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  • Geographical Typology and Linguistic Areas, with Special Reference to Africa ed. by Osamu Hieda, Christa König, Hirosi Nakagawa
  • Jeffrey Heath
Geographical Typology and Linguistic Areas, with Special Reference to Africa. Edited by Osamu Hieda , Christa König , and Hirosi Nakagawa . Tokyo University of Foreign Studies, Studies in Linguistics 2 . Amsterdam : John Benjamins , 2011 . Pp. vi + 320 . $143.00 (hardcover).

This is a collaboration between a Japanese university and a collection of western linguists, brought together for a 2009 conference in Tokyo. It has the feel of an actual conference, complete with a blessing from the university president and a presentation of the university’s Center for Corpus-Based Linguistics. The chapters are broadly united by a language-contact focus, ranging from specific language pairs to broad areal linguistics.

About two-thirds of the volume deals with grammatical effects of contact. The authors appreciate that native and foreign structures interact in a complex way, only occasionally resulting in perfect calques (isomorphism). Alexandra Aikhenvald’s pro-grammatic “Areal Features and Linguistic Areas: Contact-Induced Change and Geographical Typology” (pp. 13–39) proposes a leaky four-part typology of contact-induced processes: reanalysis; reinterpretation and extension (of inherited morphemes and categories); grammaticalization (see below on Heine’s chapter); and grammatical accomodation (contamination by a phonologically similar foreign form). Yaron Matras, in “Explaining Convergence and the Formation of Linguistic Areas” (pp. 143–60), advocates a more cognitive approach to borrowing and pattern transfer, with a top-down emphasis on communicative strategies. [End Page 397]

Bernd Heine’s “Areas of Grammaticalization and Geographical Typology” (pp. 41–66) considers whether suspiciously similar grammaticalizations within an area are single-step calques (“polysemy copying”) or parallel multistage compressions with light prodding from contact languages. Much of the paper is concerned with African reflexive-object constructions (‘he cut him’, ‘he cut his body’, ‘he cut his head’, ‘he cut his life/soul’, or ‘he cut-reflexive’ with a verbal derivational affix). While ‘body’ reflexives dominate central and southern Africa, Heine finds that ‘head’ reflexives are dominant in two zones (western Sahel and Ethiopia), separated by an eastern Sahel zone with mostly ‘life/soul’ reflexives. Even Arabic dialects obey these regional patterns. Complicating factors are reflexive or logophoric syncretisms, and the discovery since the chapter was written of Russian-like transpersonal reflexives in some Dogon languages (Togo Kan, Tomo Kan).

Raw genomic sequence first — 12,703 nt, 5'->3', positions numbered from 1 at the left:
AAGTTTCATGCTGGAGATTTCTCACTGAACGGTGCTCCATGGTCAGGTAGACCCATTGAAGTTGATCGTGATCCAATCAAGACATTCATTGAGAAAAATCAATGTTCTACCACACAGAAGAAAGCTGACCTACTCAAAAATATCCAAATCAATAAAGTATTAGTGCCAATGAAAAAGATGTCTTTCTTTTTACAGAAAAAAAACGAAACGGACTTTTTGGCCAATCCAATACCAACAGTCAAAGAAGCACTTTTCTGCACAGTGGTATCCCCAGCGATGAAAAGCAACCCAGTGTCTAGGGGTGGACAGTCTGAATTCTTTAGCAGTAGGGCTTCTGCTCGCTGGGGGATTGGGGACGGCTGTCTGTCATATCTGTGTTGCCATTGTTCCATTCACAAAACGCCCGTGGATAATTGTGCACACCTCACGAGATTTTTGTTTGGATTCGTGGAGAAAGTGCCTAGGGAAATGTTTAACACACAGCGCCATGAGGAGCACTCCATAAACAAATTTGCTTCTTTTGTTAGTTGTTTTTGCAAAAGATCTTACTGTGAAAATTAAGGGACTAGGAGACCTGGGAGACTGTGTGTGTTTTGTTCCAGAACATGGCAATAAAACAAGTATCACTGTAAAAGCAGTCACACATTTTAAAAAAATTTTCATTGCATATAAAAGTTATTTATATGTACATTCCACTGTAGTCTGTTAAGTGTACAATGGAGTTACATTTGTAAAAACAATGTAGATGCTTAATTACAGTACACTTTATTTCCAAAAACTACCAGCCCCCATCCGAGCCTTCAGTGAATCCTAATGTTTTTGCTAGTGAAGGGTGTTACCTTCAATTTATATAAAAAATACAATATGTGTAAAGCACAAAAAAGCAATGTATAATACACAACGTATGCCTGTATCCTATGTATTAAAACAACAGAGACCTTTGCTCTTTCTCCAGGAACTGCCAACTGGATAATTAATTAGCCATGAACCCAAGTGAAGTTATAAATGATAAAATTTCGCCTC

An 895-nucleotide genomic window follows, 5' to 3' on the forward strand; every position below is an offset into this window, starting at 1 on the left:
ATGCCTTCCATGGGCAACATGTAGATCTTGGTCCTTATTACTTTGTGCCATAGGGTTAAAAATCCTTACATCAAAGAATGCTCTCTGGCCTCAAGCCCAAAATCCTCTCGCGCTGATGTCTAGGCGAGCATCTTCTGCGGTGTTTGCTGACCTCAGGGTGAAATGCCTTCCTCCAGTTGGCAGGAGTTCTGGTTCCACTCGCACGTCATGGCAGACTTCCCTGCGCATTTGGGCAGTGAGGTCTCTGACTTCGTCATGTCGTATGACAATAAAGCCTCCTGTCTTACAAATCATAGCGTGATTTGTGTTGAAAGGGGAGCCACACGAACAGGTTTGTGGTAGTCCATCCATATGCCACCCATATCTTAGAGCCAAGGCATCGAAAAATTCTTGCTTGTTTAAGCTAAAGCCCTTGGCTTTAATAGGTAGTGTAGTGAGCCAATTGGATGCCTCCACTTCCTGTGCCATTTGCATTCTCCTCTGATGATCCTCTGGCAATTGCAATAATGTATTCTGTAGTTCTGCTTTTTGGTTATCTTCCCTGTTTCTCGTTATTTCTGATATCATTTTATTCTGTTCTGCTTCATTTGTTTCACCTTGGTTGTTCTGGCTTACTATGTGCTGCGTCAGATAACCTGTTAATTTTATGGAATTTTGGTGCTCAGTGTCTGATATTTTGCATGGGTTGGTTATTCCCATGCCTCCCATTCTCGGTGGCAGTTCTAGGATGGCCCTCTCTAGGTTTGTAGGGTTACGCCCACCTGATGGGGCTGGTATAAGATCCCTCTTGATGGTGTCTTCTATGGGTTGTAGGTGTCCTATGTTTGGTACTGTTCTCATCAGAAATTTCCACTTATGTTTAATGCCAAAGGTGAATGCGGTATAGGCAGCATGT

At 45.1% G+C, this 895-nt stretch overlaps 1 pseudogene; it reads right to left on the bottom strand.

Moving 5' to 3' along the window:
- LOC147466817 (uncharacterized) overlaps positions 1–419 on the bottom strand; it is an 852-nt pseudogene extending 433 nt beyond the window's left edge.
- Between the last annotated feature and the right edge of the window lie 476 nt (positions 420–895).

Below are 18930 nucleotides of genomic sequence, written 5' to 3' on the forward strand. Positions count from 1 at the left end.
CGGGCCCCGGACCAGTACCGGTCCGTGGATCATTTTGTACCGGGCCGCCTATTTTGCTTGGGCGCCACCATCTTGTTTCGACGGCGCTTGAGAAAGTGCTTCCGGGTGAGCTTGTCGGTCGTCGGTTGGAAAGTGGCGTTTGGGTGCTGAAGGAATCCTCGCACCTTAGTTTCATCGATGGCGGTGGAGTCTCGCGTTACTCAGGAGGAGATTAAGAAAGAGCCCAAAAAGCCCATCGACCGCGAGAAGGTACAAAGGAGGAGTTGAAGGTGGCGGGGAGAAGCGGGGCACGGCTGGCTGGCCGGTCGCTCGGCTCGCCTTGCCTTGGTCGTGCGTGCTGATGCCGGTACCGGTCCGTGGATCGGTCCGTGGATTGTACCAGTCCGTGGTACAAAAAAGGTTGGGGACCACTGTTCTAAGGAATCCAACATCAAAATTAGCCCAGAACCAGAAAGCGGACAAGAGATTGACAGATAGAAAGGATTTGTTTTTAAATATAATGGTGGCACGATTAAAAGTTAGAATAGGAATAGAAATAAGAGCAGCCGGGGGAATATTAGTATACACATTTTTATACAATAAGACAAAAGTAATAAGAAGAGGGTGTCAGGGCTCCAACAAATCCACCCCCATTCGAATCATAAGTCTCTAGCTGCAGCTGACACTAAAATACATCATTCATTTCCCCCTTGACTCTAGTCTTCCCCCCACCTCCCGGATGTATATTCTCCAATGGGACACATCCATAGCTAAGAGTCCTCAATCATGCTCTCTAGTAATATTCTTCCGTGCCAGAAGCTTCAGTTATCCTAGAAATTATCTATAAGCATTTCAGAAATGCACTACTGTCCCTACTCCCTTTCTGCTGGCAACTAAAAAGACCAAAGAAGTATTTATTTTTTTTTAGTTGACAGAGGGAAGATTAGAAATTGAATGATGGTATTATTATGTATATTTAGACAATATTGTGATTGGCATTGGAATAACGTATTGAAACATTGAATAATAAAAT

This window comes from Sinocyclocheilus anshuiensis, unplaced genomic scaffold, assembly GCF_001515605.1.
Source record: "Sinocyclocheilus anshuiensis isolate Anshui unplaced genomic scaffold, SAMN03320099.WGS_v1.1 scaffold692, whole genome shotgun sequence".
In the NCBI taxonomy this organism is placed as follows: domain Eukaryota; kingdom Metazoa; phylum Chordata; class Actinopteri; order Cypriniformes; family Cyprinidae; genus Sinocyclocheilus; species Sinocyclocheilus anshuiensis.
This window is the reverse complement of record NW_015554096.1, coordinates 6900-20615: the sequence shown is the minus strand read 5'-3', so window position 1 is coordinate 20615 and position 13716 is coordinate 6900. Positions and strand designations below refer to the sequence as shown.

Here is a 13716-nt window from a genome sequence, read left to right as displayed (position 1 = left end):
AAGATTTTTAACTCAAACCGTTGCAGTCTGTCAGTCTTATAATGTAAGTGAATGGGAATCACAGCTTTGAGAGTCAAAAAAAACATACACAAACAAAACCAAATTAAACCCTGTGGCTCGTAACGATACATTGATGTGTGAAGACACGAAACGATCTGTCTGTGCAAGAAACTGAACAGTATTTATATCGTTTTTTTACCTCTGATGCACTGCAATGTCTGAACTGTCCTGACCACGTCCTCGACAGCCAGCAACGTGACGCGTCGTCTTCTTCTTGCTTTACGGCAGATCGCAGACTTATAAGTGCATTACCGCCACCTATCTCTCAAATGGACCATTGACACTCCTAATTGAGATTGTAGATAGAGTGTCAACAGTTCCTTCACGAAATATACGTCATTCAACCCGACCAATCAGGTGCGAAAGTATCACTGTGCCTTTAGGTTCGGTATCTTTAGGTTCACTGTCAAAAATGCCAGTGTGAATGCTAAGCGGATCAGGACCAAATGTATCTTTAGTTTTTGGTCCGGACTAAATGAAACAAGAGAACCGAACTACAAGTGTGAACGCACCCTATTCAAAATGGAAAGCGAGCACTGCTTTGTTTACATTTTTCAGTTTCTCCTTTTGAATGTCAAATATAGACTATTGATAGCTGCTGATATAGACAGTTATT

Tom Güldemann’s “Proto-Bantu and Proto-Niger-Congo: Macro-Areal Typology and Linguistic Reconstruction” (pp. 109–41) is a serious reflection on macrolevel reconstruction methodology. Niger-Congo is unusual in that several linguists have argued for a protolanguage with heavy-duty affixal morphology that has been whittled down in some of the descendants still in West Africa, such as Kwa, but preserved in mainstream Bantu, which spread far to the east and south. Outside of Africa, the usual pattern is for linguists to posit an ideal “golden age” protolanguage well endowed with free particles, each with a simple gloss, that later became compacted into morphologically messy daughter languages. Güldemann is cautiously sympathetic to the view that Proto-Niger-Congo was semisynthetic, and that mainstream Bantu developed its more baroque affixal morphology later under the influence of long-lost substratum languages.

Matthew Dryer’s “Noun-Modifier Order in Africa” (pp. 287–311) reflects the transition in professional linguistic typology from Greenbergian worldwide ordering correlations to area-specific correlations. The latter imply that deep historical relations (genetic and contact) can trump synchronic functional pressures. Methodologically, this requires not only a large number of languages but also consideration of distributions across genetic stocks. Using detailed maps, Dryer shows that modifiers (adjectives, numerals, definites, possessors) have a stronger tendency to follow nouns in sub-Saharan Africa than in other continents, when intersecting features (e.g., verb-object versus object-verb order) are controlled for.

Brief mention will suffice for the other grammatical chapters. Christa König’s “Case Marking and Linguistic Geography” (pp. 67–90) considers two pairs of adjacent Cushitic and non-Cushitic languages where structural case-marking systems have converged unidirectionally. Kazuhiro Kawachi wrestles inconclusively with definitions of linguistic area in “Can Ethiopian Languages Be Considered Languages in the African Linguistic Area? The Case of Highland...


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